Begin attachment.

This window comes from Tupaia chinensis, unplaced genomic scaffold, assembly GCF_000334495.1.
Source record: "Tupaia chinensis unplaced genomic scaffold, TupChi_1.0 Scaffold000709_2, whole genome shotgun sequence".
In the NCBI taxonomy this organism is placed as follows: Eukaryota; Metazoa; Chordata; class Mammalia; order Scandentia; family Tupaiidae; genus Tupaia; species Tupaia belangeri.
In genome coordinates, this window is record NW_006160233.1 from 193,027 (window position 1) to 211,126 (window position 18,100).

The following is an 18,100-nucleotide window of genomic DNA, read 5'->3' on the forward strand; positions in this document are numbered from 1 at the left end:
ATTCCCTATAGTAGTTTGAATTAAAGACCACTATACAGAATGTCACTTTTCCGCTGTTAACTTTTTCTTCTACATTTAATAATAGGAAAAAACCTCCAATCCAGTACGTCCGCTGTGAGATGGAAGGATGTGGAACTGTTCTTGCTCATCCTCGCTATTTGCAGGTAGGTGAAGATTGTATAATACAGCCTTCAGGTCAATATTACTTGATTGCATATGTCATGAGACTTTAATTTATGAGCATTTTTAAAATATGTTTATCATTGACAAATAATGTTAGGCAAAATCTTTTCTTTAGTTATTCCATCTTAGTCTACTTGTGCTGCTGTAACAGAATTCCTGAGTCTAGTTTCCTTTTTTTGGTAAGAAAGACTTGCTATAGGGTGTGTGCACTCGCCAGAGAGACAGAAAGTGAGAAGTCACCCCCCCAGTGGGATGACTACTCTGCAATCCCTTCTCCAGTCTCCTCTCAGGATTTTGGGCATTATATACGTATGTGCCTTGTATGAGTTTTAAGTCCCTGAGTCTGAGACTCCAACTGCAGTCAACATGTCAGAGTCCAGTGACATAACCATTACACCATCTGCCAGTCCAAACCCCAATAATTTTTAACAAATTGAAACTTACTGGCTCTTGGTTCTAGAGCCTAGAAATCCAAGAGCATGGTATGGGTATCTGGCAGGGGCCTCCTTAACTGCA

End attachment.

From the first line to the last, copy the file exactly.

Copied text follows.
This window comes from Tupaia chinensis, unplaced genomic scaffold, assembly GCF_000334495.1.
Source record: "Tupaia chinensis unplaced genomic scaffold, TupChi_1.0 Scaffold000709_2, whole genome shotgun sequence".
In the NCBI taxonomy this organism is placed as follows: Eukaryota; Metazoa; Chordata; class Mammalia; order Scandentia; family Tupaiidae; genus Tupaia; species Tupaia belangeri.
In genome coordinates, this window is record NW_006160233.1 from 193,027 (window position 1) to 211,126 (window position 18,100).

The following is an 18,100-nucleotide window of genomic DNA, read 5'->3' on the forward strand; positions in this document are numbered from 1 at the left end:
ATTCCCTATAGTAGTTTGAATTAAAGACCACTATACAGAATGTCACTTTTCCGCTGTTAACTTTTTCTTCTACATTTAATAATAGGAAAAAACCTCCAATCCAGTACGTCCGCTGTGAGATGGAAGGATGTGGAACTGTTCTTGCTCATCCTCGCTATTTGCAGGTAGGTGAAGATTGTATAATACAGCCTTCAGGTCAATATTACTTGATTGCATATGTCATGAGACTTTAATTTATGAGCATTTTTAAAATATGTTTATCATTGACAAATAATGTTAGGCAAAATCTTTTCTTTAGTTATTCCATCTTAGTCTACTTGTGCTGCTGTAACAGAATTCCTGAGTCTAGTTTCCTTTTTTTGGTAAGAAAGACTTGCTATAGGGTGTGTGCACTCGCCAGAGAGACAGAAAGTGAGAAGTCACCCCCCCAGTGGGATGACTACTCTGCAATCCCTTCTCCAGTCTCCTCTCAGGATTTTGGGCATTATATACGTATGTGCCTTGTATGAGTTTTAAGTCCCTGAGTCTGAGACTCCAACTGCAGTCAACATGTCAGAGTCCAGTGACATAACCATTACACCATCTGCCAGTCCAAACCCCAATAATTTTTAACAAATTGAAACTTACTGGCTCTTGGTTCTAGAGCCTAGAAATCCAAGAGCATGGTATGGGTATCTGGCAGGGGCCTCCTTAACTGCA